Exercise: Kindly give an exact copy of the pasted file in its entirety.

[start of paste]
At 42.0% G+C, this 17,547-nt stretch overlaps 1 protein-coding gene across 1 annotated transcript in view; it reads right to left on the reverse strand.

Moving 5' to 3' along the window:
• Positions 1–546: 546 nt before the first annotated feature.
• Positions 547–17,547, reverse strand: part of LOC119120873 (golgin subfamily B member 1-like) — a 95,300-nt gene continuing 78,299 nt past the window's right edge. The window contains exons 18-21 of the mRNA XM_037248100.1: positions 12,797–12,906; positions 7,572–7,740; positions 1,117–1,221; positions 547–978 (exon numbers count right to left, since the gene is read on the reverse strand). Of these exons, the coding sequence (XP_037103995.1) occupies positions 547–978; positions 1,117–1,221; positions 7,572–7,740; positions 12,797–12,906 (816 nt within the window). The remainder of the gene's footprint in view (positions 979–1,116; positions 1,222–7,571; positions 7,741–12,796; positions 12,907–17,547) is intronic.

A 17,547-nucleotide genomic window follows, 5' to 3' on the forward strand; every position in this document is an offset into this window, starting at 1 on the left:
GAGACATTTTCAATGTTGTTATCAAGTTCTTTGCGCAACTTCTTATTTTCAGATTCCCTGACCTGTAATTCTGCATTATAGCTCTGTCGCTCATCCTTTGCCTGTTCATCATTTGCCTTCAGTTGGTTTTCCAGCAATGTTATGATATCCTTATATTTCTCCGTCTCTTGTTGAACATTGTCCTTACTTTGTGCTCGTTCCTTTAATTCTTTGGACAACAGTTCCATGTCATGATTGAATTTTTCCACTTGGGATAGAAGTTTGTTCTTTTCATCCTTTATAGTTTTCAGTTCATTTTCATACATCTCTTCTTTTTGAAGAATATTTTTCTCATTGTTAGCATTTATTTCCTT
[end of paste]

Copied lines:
At 42.0% G+C, this 17,547-nt stretch overlaps 1 protein-coding gene across 1 annotated transcript in view; it reads right to left on the reverse strand.

Moving 5' to 3' along the window:
• Positions 1–546: 546 nt before the first annotated feature.
• Positions 547–17,547, reverse strand: part of LOC119120873 (golgin subfamily B member 1-like) — a 95,300-nt gene continuing 78,299 nt past the window's right edge. The window contains exons 18-21 of the mRNA XM_037248100.1: positions 12,797–12,906; positions 7,572–7,740; positions 1,117–1,221; positions 547–978 (exon numbers count right to left, since the gene is read on the reverse strand). Of these exons, the coding sequence (XP_037103995.1) occupies positions 547–978; positions 1,117–1,221; positions 7,572–7,740; positions 12,797–12,906 (816 nt within the window). The remainder of the gene's footprint in view (positions 979–1,116; positions 1,222–7,571; positions 7,741–12,796; positions 12,907–17,547) is intronic.

A 17,547-nucleotide genomic window follows, 5' to 3' on the forward strand; every position in this document is an offset into this window, starting at 1 on the left:
GAGACATTTTCAATGTTGTTATCAAGTTCTTTGCGCAACTTCTTATTTTCAGATTCCCTGACCTGTAATTCTGCATTATAGCTCTGTCGCTCATCCTTTGCCTGTTCATCATTTGCCTTCAGTTGGTTTTCCAGCAATGTTATGATATCCTTATATTTCTCCGTCTCTTGTTGAACATTGTCCTTACTTTGTGCTCGTTCCTTTAATTCTTTGGACAACAGTTCCATGTCATGATTGAATTTTTCCACTTGGGATAGAAGTTTGTTCTTTTCATCCTTTATAGTTTTCAGTTCATTTTCATACATCTCTTCTTTTTGAAGAATATTTTTCTCATTGTTAGCATTTATTTCCTT